The first step to improvement is knowing that you need some addition support and you are doing this here and now, we all need to be proactive in our own care and if the reality is that this is down to you alone we all need a strategy if the one we have at present is not working for us. We do understand, we have that experience and learned to seek help when required, living in constant pain is not easy and I would suggest nobody can do this alone, so ask your questions, this is only a phase to the next transition and you will get through as we all continue to do.

    Take care and good luck.

  • Hi all, I do do something 'outside' myself. I have had to go back to work and at work I am responsible for a lot of people, mentoring among other things. It is nice to be more around people but, as you can guess, it gives me more pain still. Additionally one runs into those people, who have no problem bearing hardship as long as it s that of someone else; people that suggest 'cures' to injuries they know nothing about. The same kind of people who'd tell cancer patients to stop complaining, go for long walks and cure themselves.

    It takes a deal before I get angry and no doubt I too ofteh do not bite back when I should. Having lost just about all illusions regarding human nature has, at least, made me advance in that area.

    Oh yes I know no one cares. I know the falseness of human nature - now. That is one good side effect of all this: the friends lost are knowledge gained.

    I cry a few times a day when pain gets too bad. I stay away from strong painkillers and take the anti-inflammatories. I do my walking exercises and care no longer about how I look, holding my back. I am what I am and my value is determined by what I think about myself, how I treat others, not by what the self-declared cool people think.

    I would like to litigate, sue, re. the malpractice - I just do not have the surplus. I do not know how all this works, and I have to try with all my might to do well at work. Getting about is still very difficult, too. So many people offered to give me a ride now and then, - not one of them ever kept up their offer. Funny how 'human values' cover precisely the values humans too often do not possess.

    I hope you all feel better than I do tonight. Bad, bad pain in neck and midback. I hope you all realize that you should all feel about yourselves like I feel about myself now: proud. Damned proud. I get by, I can still think damned clearly and incisively for work, - I cry for pain often yes, sometimes in a horrible moment I cry for what I could do before - but I've done it, I am doing it every damn day: living through and with, holding my head high, despite being alone and without any assistance.

  • I'm sorry no one is giving back to you re: rides. I again hope that you can find something to help your pain. There are nerve pain meds as described earlier such as amitriptyline or cymbalta and neurontoin or lyrica. Antiinflammatory meds can help also as muscle relaxers. I'm still concerned your crying many times a day and encourage you to speak with your Dr about that. A little antidepressant pill should help you feel better about yourself but it won't stop the pain. I hope you can find a pain management Dr who can recommend the best thing possible for you and maybe some meds or even a SCS. I see you're having so much responsibility for others and understand the chronic pain. You're not alone and I'm sorry how much you're suffering. Make goals for yourself about finding the right pain management Dr. I hope you find relief soon. Take care. Charry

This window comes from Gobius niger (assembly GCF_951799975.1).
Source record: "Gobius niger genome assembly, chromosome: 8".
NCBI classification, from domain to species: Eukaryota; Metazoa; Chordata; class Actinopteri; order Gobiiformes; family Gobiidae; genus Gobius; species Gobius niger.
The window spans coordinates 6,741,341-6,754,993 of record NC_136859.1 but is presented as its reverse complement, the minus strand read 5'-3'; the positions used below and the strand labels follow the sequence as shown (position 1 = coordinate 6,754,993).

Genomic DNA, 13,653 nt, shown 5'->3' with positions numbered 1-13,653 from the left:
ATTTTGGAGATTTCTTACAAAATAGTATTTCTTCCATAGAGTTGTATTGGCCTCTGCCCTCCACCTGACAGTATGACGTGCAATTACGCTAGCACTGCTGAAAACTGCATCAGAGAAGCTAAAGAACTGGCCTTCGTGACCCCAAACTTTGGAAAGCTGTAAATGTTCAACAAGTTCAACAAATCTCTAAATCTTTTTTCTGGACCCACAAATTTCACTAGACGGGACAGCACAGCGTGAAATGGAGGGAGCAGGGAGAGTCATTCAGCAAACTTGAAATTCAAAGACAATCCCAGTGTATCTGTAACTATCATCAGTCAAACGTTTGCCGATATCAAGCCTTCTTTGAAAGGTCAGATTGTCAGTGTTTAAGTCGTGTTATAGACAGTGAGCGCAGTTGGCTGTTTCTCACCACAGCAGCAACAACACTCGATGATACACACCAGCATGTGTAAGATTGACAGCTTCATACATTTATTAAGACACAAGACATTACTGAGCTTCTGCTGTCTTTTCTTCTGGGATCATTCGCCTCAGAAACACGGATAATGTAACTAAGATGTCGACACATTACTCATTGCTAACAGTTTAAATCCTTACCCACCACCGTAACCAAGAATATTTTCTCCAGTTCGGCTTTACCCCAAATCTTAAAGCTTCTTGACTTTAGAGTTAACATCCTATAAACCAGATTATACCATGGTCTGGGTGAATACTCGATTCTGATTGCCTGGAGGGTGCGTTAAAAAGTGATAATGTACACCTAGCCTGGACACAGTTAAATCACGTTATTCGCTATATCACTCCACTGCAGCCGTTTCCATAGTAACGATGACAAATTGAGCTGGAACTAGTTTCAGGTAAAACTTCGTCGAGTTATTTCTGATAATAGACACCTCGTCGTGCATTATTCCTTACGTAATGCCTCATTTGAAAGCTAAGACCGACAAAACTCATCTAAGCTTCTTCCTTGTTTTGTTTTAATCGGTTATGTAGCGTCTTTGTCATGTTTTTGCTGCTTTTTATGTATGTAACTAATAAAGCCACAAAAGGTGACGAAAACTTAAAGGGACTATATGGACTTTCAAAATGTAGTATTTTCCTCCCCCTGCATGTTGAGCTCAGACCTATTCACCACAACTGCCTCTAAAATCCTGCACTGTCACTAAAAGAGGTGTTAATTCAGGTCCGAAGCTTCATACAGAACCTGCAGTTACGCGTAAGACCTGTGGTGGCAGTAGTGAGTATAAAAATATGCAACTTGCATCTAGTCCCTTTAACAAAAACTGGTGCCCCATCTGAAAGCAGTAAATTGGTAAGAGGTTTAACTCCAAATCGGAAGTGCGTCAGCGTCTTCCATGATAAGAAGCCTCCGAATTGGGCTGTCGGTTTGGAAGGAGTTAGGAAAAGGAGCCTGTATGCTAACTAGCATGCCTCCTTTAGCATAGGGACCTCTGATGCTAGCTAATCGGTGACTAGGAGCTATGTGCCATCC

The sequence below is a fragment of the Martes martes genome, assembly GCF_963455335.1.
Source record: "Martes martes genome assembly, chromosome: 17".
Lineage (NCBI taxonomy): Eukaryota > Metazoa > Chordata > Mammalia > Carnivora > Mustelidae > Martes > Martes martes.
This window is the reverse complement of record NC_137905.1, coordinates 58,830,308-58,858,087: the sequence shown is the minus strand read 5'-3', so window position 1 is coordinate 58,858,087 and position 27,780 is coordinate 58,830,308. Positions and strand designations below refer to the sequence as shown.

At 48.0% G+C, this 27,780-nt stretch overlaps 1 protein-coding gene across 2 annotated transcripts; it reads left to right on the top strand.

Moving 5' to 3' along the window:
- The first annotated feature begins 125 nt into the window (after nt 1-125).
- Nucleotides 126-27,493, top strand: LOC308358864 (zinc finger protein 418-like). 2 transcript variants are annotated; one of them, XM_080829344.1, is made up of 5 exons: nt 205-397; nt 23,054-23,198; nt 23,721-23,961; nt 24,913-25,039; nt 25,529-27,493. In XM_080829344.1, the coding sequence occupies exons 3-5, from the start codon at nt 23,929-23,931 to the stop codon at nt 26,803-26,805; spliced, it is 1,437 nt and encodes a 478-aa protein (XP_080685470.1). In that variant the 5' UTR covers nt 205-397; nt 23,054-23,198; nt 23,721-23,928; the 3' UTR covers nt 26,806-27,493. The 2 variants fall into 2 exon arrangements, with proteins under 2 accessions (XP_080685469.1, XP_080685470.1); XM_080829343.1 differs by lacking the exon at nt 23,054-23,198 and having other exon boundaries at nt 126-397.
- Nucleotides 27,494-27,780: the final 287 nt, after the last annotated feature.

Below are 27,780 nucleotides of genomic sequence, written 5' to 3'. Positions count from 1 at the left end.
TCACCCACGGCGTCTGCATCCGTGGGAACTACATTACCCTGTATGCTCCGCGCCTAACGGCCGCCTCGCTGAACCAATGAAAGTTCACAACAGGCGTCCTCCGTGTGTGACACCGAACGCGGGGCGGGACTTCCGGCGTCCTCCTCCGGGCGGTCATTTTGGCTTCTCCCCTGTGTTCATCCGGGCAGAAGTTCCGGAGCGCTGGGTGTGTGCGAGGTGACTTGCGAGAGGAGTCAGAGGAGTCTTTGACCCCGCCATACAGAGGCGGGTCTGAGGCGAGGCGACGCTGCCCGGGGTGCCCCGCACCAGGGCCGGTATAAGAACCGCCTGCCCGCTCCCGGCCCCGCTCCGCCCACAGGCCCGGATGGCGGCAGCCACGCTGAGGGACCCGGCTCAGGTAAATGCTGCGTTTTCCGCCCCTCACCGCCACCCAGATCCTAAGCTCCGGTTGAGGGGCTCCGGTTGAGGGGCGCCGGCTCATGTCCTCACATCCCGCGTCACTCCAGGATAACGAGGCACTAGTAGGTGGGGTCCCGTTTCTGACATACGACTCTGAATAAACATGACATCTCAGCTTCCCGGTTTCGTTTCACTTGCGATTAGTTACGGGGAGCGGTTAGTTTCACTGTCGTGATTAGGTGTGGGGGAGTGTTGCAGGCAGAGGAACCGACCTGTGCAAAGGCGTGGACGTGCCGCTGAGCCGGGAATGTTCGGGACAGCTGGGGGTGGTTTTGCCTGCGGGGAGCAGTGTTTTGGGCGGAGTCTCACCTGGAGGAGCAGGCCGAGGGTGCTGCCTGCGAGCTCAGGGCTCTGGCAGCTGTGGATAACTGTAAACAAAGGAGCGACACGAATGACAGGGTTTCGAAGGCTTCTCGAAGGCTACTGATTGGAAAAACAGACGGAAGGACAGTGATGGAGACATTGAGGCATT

DDD of lumbar spine with sciatica to left hip,leg and foot. L4-L5 posterior disc bulge with prominent facets, L5-S1 prominent facets with a posterior osteocartilaginous bar. Mild bilateral foraminal narrowing c-spine c4-c7 RN
  • Hi Charry, I feel fine about myself - when I cry it is for pain. I guess the endorphins help against the pain - and besides a moment of being less tough makes one able to be tough again. I guess a man would curse instead of crying. I'd cry to see someone else once proudly walking for hours now limping abiut, but the curious thing is that hobbling, limping, or wobbling I stil love to move even in only in that manner. I must be half-way a race horse. I need to move.

    I stay off the strong painkiller sbecause they serve little function and mainly a bad function. If I take a vicodin I can sit for 60 min, but then when the vicodin wears off it will hurt for 2 days. Painkillers numb you to the body's own signals. One has to listen to one's own body. That was the way I became able to walk at all again: focusing on my muscles, re-learning how to get them all to work together again. Painkillers are good to have when one really needs a break. But I'd rather have much pain and know what my body is saying to me so that I can, whenever at all possible, try to acommodate it. One needs to be able to feel whe the body needs a breather (getting up, lying down a bit, straightening up etc). Finally, if I take hefty painkillers I would not be able to work. Need to have my head lucid.

    Another thing I found to be important, is to be nice to one's mind and heart too. To find joy in little things (on and by oneself also - so that one has something one knows will be there even if let down by people).

    Finally I feel fine about myself as human too. When I offered help to friends, I kept my word. When my friends were in hardship I stood by them. They turned out not to deserve it - that is another matter. Live and learn. At heart it is not my problem. I approve of myself.

  • This is very good information regarding the pain.

    Cynthia Kurtz
    ab workout